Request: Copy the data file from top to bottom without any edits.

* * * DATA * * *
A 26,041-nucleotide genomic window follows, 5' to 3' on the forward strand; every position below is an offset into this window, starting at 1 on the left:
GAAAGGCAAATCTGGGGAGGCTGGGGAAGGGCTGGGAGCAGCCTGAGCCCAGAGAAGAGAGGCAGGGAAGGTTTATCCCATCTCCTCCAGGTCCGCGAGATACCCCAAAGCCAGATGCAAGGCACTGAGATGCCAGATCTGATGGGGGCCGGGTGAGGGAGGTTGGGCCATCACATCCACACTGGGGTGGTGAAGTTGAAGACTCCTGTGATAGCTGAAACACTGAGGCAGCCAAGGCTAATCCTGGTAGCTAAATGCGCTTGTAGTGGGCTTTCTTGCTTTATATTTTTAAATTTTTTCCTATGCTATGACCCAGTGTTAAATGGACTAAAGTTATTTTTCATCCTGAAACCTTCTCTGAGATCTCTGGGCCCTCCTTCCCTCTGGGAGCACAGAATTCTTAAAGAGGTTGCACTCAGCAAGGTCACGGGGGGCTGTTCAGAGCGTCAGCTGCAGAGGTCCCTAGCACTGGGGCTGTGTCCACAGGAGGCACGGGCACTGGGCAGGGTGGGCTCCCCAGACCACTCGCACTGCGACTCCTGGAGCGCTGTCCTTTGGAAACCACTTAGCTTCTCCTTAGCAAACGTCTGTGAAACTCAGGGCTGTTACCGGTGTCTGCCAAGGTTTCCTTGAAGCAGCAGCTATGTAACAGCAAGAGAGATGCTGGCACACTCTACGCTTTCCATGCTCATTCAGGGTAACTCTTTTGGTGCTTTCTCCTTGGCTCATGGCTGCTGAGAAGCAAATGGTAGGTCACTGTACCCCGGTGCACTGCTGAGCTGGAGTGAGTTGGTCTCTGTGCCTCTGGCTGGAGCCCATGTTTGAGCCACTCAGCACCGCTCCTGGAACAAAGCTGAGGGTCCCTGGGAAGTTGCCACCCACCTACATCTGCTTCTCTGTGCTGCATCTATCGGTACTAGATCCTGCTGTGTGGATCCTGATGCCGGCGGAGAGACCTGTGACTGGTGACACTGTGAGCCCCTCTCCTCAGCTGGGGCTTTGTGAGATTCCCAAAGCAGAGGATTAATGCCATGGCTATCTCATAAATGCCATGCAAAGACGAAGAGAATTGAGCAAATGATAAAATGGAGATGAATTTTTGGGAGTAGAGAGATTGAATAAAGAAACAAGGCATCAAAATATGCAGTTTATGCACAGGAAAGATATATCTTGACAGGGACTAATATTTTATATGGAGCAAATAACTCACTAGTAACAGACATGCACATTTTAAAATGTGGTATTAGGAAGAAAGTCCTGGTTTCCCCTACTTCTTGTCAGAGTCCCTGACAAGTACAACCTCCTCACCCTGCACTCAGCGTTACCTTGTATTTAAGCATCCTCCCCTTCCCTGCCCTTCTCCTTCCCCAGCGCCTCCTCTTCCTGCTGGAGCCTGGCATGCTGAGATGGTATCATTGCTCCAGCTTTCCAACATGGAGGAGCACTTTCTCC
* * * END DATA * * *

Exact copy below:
A 26,041-nucleotide genomic window follows, 5' to 3' on the forward strand; every position below is an offset into this window, starting at 1 on the left:
GAAAGGCAAATCTGGGGAGGCTGGGGAAGGGCTGGGAGCAGCCTGAGCCCAGAGAAGAGAGGCAGGGAAGGTTTATCCCATCTCCTCCAGGTCCGCGAGATACCCCAAAGCCAGATGCAAGGCACTGAGATGCCAGATCTGATGGGGGCCGGGTGAGGGAGGTTGGGCCATCACATCCACACTGGGGTGGTGAAGTTGAAGACTCCTGTGATAGCTGAAACACTGAGGCAGCCAAGGCTAATCCTGGTAGCTAAATGCGCTTGTAGTGGGCTTTCTTGCTTTATATTTTTAAATTTTTTCCTATGCTATGACCCAGTGTTAAATGGACTAAAGTTATTTTTCATCCTGAAACCTTCTCTGAGATCTCTGGGCCCTCCTTCCCTCTGGGAGCACAGAATTCTTAAAGAGGTTGCACTCAGCAAGGTCACGGGGGGCTGTTCAGAGCGTCAGCTGCAGAGGTCCCTAGCACTGGGGCTGTGTCCACAGGAGGCACGGGCACTGGGCAGGGTGGGCTCCCCAGACCACTCGCACTGCGACTCCTGGAGCGCTGTCCTTTGGAAACCACTTAGCTTCTCCTTAGCAAACGTCTGTGAAACTCAGGGCTGTTACCGGTGTCTGCCAAGGTTTCCTTGAAGCAGCAGCTATGTAACAGCAAGAGAGATGCTGGCACACTCTACGCTTTCCATGCTCATTCAGGGTAACTCTTTTGGTGCTTTCTCCTTGGCTCATGGCTGCTGAGAAGCAAATGGTAGGTCACTGTACCCCGGTGCACTGCTGAGCTGGAGTGAGTTGGTCTCTGTGCCTCTGGCTGGAGCCCATGTTTGAGCCACTCAGCACCGCTCCTGGAACAAAGCTGAGGGTCCCTGGGAAGTTGCCACCCACCTACATCTGCTTCTCTGTGCTGCATCTATCGGTACTAGATCCTGCTGTGTGGATCCTGATGCCGGCGGAGAGACCTGTGACTGGTGACACTGTGAGCCCCTCTCCTCAGCTGGGGCTTTGTGAGATTCCCAAAGCAGAGGATTAATGCCATGGCTATCTCATAAATGCCATGCAAAGACGAAGAGAATTGAGCAAATGATAAAATGGAGATGAATTTTTGGGAGTAGAGAGATTGAATAAAGAAACAAGGCATCAAAATATGCAGTTTATGCACAGGAAAGATATATCTTGACAGGGACTAATATTTTATATGGAGCAAATAACTCACTAGTAACAGACATGCACATTTTAAAATGTGGTATTAGGAAGAAAGTCCTGGTTTCCCCTACTTCTTGTCAGAGTCCCTGACAAGTACAACCTCCTCACCCTGCACTCAGCGTTACCTTGTATTTAAGCATCCTCCCCTTCCCTGCCCTTCTCCTTCCCCAGCGCCTCCTCTTCCTGCTGGAGCCTGGCATGCTGAGATGGTATCATTGCTCCAGCTTTCCAACATGGAGGAGCACTTTCTCC